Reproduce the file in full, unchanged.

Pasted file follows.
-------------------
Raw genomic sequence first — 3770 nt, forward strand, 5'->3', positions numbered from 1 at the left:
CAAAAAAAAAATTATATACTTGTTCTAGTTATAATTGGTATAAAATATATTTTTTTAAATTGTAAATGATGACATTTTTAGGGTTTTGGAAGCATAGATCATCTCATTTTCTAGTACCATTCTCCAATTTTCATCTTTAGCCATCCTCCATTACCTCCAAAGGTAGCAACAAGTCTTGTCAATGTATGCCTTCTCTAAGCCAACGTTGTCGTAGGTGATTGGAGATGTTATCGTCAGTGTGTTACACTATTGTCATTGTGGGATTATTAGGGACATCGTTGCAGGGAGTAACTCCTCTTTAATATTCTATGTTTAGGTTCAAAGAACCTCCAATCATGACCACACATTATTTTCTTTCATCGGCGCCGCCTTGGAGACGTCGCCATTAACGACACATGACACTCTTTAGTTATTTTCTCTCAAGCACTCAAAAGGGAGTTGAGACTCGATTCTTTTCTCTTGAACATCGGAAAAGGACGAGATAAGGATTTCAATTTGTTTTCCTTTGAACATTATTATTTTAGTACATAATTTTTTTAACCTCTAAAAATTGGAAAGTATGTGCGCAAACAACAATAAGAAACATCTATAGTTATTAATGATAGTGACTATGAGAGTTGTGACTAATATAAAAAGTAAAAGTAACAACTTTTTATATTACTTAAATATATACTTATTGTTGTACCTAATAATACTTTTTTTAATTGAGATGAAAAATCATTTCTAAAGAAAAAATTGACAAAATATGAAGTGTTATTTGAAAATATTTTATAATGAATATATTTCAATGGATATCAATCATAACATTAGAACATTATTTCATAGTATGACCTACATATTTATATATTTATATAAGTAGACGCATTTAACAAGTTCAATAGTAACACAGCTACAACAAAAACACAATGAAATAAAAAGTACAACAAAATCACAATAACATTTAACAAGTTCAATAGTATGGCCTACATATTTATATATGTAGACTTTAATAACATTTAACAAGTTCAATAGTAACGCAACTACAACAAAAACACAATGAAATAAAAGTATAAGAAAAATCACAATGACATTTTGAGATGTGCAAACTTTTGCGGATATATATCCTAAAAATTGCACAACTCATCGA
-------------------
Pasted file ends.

Raw genomic sequence first — 3770 nt, forward strand, 5'->3', positions numbered from 1 at the left:
CAAAAAAAAAATTATATACTTGTTCTAGTTATAATTGGTATAAAATATATTTTTTTAAATTGTAAATGATGACATTTTTAGGGTTTTGGAAGCATAGATCATCTCATTTTCTAGTACCATTCTCCAATTTTCATCTTTAGCCATCCTCCATTACCTCCAAAGGTAGCAACAAGTCTTGTCAATGTATGCCTTCTCTAAGCCAACGTTGTCGTAGGTGATTGGAGATGTTATCGTCAGTGTGTTACACTATTGTCATTGTGGGATTATTAGGGACATCGTTGCAGGGAGTAACTCCTCTTTAATATTCTATGTTTAGGTTCAAAGAACCTCCAATCATGACCACACATTATTTTCTTTCATCGGCGCCGCCTTGGAGACGTCGCCATTAACGACACATGACACTCTTTAGTTATTTTCTCTCAAGCACTCAAAAGGGAGTTGAGACTCGATTCTTTTCTCTTGAACATCGGAAAAGGACGAGATAAGGATTTCAATTTGTTTTCCTTTGAACATTATTATTTTAGTACATAATTTTTTTAACCTCTAAAAATTGGAAAGTATGTGCGCAAACAACAATAAGAAACATCTATAGTTATTAATGATAGTGACTATGAGAGTTGTGACTAATATAAAAAGTAAAAGTAACAACTTTTTATATTACTTAAATATATACTTATTGTTGTACCTAATAATACTTTTTTTAATTGAGATGAAAAATCATTTCTAAAGAAAAAATTGACAAAATATGAAGTGTTATTTGAAAATATTTTATAATGAATATATTTCAATGGATATCAATCATAACATTAGAACATTATTTCATAGTATGACCTACATATTTATATATTTATATAAGTAGACGCATTTAACAAGTTCAATAGTAACACAGCTACAACAAAAACACAATGAAATAAAAAGTACAACAAAATCACAATAACATTTAACAAGTTCAATAGTATGGCCTACATATTTATATATGTAGACTTTAATAACATTTAACAAGTTCAATAGTAACGCAACTACAACAAAAACACAATGAAATAAAAGTATAAGAAAAATCACAATGACATTTTGAGATGTGCAAACTTTTGCGGATATATATCCTAAAAATTGCACAACTCATCGA